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Making the Move to a New Home in Retirement

HouseThe recent article at capecod.com, “5 Tips for Seniors Planning a Move: Think ‘Resizing’ Not ‘Downsizing,’” explains that elder law attorneys are sensitive to the special needs of older clients and their families and that there’s no substitute for experience.
If your loved one is aging, you should seek help from an experienced attorney and implement the following advice to best support your loved ones.
First, it’s important to emphasize that these folks are “resizing,” not downsizing. Moving to a new home is the start of the next chapter in their lives—rather than the end.
Accentuate the positive and get them to think about what they’re gaining rather than losing.
Keep in mind that the seniors, as well as their families, are under tremendous stress. Staying calm and being organized is a big source of support. When you help your loved ones “resize” to a smaller space, start early and allow them the time to go through their things to decide what belongings they want and which ones they need. Possessions in the “need” category take priority over those they want.
It’s nice to get a floor plan of the new home to help determine what furniture they’ll be able to take with them.
Also, by thinking ahead about what to do with the possessions they’ll need to part with, your loved ones might find a worthy charity that would receive their donations. To help with the transition to their new life, encourage them to consider it giving and not losing their possessions.
Reference: capecod.com (July 7, 2016) “5 Tips for Seniors Planning a Move: Think ‘Resizing’ Not ‘Downsizing’”

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Helping your Parents Downsize

Bigstock-Downsize-70763308 “People are not relying on the way things used to be.”

Theauthor of aChicago Tribune article titled “Don't want to burden your children? Plan now,” wrote that his parents, who are in their early 60s, moved from their old five-bedroom home to a two-bedroom house. In addition to being way too big, the old house had problems and needed maintenance and repairs. The new place is newly renovated with all new mechanicals and a smaller yard. Plus, it's in a more walkable neighborhood with friends and family nearby.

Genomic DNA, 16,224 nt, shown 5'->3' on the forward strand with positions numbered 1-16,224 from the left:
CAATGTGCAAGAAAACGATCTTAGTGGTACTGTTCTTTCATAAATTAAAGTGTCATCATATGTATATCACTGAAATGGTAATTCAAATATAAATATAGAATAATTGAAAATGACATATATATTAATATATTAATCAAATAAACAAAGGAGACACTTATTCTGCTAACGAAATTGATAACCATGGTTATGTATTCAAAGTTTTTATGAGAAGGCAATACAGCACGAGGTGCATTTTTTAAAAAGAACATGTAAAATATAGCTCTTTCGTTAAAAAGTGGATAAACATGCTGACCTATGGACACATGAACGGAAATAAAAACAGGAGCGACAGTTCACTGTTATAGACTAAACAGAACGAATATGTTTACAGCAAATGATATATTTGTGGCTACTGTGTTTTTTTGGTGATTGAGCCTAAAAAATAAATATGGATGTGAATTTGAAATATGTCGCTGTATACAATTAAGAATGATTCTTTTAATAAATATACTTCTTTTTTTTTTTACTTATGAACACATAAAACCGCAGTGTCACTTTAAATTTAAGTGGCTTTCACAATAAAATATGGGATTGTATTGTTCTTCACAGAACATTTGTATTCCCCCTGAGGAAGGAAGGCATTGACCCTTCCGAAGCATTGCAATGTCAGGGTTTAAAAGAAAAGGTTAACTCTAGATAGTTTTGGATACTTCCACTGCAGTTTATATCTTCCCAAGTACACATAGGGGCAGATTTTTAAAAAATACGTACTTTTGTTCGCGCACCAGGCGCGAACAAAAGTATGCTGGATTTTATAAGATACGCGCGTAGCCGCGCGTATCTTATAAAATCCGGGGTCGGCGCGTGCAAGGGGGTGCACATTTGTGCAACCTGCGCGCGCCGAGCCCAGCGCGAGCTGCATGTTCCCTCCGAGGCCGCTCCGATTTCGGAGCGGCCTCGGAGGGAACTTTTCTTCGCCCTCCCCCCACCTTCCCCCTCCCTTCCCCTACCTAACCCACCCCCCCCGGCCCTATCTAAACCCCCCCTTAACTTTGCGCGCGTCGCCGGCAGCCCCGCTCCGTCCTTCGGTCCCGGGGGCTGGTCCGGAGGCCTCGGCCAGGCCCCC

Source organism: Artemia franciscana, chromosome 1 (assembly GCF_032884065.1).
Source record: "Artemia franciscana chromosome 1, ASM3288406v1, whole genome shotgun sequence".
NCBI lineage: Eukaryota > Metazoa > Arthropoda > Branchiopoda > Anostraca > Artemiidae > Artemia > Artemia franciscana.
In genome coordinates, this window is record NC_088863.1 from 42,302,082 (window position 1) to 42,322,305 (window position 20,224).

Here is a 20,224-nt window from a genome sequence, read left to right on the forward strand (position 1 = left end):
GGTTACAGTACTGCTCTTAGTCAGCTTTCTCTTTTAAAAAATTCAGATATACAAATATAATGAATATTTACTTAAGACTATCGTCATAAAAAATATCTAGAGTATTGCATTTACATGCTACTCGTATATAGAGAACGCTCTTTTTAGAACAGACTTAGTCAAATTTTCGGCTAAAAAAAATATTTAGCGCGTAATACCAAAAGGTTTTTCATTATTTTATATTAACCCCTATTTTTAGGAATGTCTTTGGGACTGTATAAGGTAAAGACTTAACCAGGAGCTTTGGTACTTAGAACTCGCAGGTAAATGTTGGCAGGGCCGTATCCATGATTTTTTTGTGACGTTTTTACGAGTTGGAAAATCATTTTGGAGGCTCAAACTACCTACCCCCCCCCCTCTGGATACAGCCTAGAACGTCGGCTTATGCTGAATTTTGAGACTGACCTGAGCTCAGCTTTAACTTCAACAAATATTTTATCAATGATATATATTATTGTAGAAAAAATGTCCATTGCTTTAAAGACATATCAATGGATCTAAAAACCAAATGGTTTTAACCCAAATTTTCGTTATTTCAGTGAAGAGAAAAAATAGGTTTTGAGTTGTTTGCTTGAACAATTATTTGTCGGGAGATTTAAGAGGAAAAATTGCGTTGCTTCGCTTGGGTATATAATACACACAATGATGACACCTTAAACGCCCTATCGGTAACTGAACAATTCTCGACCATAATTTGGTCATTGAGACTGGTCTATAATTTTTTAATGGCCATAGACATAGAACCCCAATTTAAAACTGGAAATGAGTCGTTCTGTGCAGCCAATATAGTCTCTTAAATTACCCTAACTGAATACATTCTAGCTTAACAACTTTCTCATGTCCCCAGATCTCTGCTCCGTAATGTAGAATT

Downsizing is emotionally and logistically difficult. It is wise to do so while you are young, healthy retirees. In more traditional times, older folks would be cared for until the end of their lives by children and extended family. However, times have changed.

Part of this changing perspective is from "the triple-decker sandwich," where baby boomers are facing retirement themselves and have to also care for their elderly parents—plus manage relationships with their own children.

The number of Americans needing long-term care is expected to double in the next 30 years, and a recent study of Medicare patients found that out-of-pocket costs at the end of life were highest for patients with dementia. These people require help with daily living, often for years—most of whom aren’t covered by public programs.

Here are some ideas on how to address this issue:

Downsizing. If you're in a large, expensive home in a car-dependent neighborhood, downsizing now lets you limit expenses while maintaining independence longer. Proximity to family and friends is also very important. Even though 89% of respondents in the survey said they'd wanted to stay in their current home, they still found the option of a smaller home to be much more preferable to a nursing home or assisted living.